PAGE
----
Tuesday 19 October 2010

Europe 2020 strategy leadership and communication: State of the art or lying in state?

The seven flagship initiatives promised by the European Commission under the Europe 2020 (EU2020) strategy were Innovation Union, Youth on the move, A digital agenda for Europe, Resource efficient Europe, An industrial policy for the globalisation era, An agenda for new skills and jobs, and a European platform against poverty. See the blog post: Europe 2020 strategy: Barroso’s reform flotilla (flagship initiatives) (20 June 2010).

During October we have looked at some aspects of the Commission’s grand strategy. For context and your convenience, here they are:

EU: From Monti report to Single Market Act (2 October 2010) [There are other blog posts on the promised internal market reforms – a crucial element - if you are interested.]

EU: “European Semester” towards economic stability and growth? (3 October 2010)

Europe 2020 website: From deplorable to absolute disgrace (4 October 2010)

Europe 2020 Press pack: Better, but still shotgun approach (5 October 2010)

Europe 2020 strategy: Innovation Union (7 October 2010)

Europe 2020 web page(s)

Naturally, we have to make a mandatory stop at the central web page(s) for the Europe 2020 strategy to see if the Commission as a body has taken ownership of its make or break strategy.

Even if we are told that the one short web page was last updated 15 July 2010, a few discreet links have been inserted in the margin.

The 19 July 2010 press release IP/10/966 was there before: €6.4 billion for smart growth and jobs – Europe’s biggest ever investment in research and innovation

News links

Under News, a link to a press release has made its appearance: Youth on the Move – strengthening support to Europe’s young people (15 September 2010, IP/10/1124).

There is also a new link to the press release: The “Innovation Union” – turning ideas into jobs, green growth and social progress (6 October 2010, IP/10/1288).

In the ´plus column´ we can chalk up that the press releases are available in all the official languages, while the defining project for the Commission’s five year term (and the rest of the decade) offers the central web page only in English, French and German.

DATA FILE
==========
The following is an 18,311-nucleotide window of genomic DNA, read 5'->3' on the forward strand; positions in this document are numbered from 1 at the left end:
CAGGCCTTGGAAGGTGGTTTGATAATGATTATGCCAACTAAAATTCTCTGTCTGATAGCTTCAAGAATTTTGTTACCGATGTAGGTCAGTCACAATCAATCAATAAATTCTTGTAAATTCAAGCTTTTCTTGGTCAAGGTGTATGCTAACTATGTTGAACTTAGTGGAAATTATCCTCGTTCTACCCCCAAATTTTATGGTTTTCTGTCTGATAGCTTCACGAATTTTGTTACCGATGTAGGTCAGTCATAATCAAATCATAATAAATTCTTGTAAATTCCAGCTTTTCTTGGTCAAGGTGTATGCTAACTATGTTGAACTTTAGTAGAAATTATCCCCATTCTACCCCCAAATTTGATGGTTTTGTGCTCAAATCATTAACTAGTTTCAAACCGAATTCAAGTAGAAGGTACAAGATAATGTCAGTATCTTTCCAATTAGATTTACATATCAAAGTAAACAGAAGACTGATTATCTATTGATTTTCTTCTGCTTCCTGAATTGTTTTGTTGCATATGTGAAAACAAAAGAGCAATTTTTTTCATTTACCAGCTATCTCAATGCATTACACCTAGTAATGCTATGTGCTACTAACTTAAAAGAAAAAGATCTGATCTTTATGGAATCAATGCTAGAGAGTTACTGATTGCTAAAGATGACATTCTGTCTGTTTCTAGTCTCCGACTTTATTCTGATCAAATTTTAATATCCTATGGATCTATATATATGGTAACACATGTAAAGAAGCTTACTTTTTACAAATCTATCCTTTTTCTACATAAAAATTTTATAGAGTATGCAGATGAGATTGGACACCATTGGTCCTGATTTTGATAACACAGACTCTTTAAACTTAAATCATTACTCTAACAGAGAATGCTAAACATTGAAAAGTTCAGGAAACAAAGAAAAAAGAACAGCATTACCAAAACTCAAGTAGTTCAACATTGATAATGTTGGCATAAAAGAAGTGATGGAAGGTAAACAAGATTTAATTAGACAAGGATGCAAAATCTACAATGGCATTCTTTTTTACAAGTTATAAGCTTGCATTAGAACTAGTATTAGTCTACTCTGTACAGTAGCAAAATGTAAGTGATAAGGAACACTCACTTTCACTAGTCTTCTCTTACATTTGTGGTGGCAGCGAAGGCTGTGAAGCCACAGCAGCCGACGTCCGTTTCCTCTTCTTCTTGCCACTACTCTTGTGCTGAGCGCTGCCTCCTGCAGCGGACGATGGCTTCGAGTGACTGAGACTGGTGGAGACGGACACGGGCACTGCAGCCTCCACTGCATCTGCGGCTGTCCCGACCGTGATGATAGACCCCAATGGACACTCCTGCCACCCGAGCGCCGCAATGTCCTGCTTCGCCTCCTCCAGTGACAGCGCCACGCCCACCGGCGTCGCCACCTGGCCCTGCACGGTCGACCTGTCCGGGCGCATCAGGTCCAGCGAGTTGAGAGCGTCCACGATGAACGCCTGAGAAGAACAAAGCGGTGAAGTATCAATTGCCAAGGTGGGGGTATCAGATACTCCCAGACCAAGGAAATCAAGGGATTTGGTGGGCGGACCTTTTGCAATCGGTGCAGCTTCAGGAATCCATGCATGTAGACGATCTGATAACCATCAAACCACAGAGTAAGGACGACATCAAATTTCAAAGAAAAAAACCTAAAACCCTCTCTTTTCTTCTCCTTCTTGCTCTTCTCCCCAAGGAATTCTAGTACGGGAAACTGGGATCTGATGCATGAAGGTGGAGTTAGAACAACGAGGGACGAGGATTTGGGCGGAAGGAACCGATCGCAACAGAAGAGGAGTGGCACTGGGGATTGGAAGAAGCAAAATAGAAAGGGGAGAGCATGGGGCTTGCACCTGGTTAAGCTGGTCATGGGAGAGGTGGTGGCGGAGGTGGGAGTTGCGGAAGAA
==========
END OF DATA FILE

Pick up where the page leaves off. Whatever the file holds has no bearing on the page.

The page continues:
Document links

Under Documents, we find an unobtrusive link to the Communication from the Commission (although the pdf document did not open when I used the Google Chrome browser, but did when I switched to Internet Explorer):

Youth on the Move - An initiative to unleash the potential of young people to achieve smart, sustainable and inclusive growth in the European Union; 15 September 2010 COM(2010) 477 final (“print” version with pictures, 26 pages in all)

Under Documents, we also find an unpretentious link to another Communication from the Commission (opening with Google Chrome):

Europe 2020 Flagship Initiative Innovation Union; 6.10.2010 COM(2010) 546 final (no frills version, 44 pages)

For both flagship initiatives you find references to the accompanying SEC documents.

Digital Agenda and other flagship initiatives

The latest explicit links to the Digital Agenda, the flagship initiative first launched, seem to be from 19 May 2010.

There is nothing in express works words about the flagships soon to be launched, nor on activities in the member states (at central, regional or local level).

EU2020 Press pack

The Europe 2020 strategy Press pack has been enriched by a few disjointed press releases and speeches, valuable as such, but far from putting things into perspective as regards the EU2020 strategy as a whole.


There have been improvements in the margins – literally – through the links under News and Documents, but Barroso’s reform flotilla seems to lack an Admiral to set the course and Head Communicator to steer, by creating a sense of purpose internally and by conveying the message to the member states and EU citizens. There is, of course, nothing inviting discussion and interaction.

Individually, the Captains (Commissioners) of the different ships – “Digital”, “Youth” and “Innovation” – steer their own course. They show leadership and communication skills. They are pioneers in the use of social media among the Commission services. Their itineraries have to be traced one by one, however.

Nothing can, however, compensate for the lack of overall direction and comprehensive communication. If this continues, you will have me longing for the economic “dynamism” of the Brezhnev years in the late Soviet Union as a source of inspiration (source: Wikipedia).

Ralf Grahn

P.S. A small, but dynamic team of journalists on European affairs can be found on Twitter @Europa451. Fernando Navarro, Jean-S├ębastien Lefebvre, Julie Gonce and Francesca Barca write and collaborate to distribute articles on their European blog through websites in French, Spanish and Italian. The contents are similar, but not exact copies.

The Europa451 collective is doing a great job, with the Spanish blog the most active during the last seven days.

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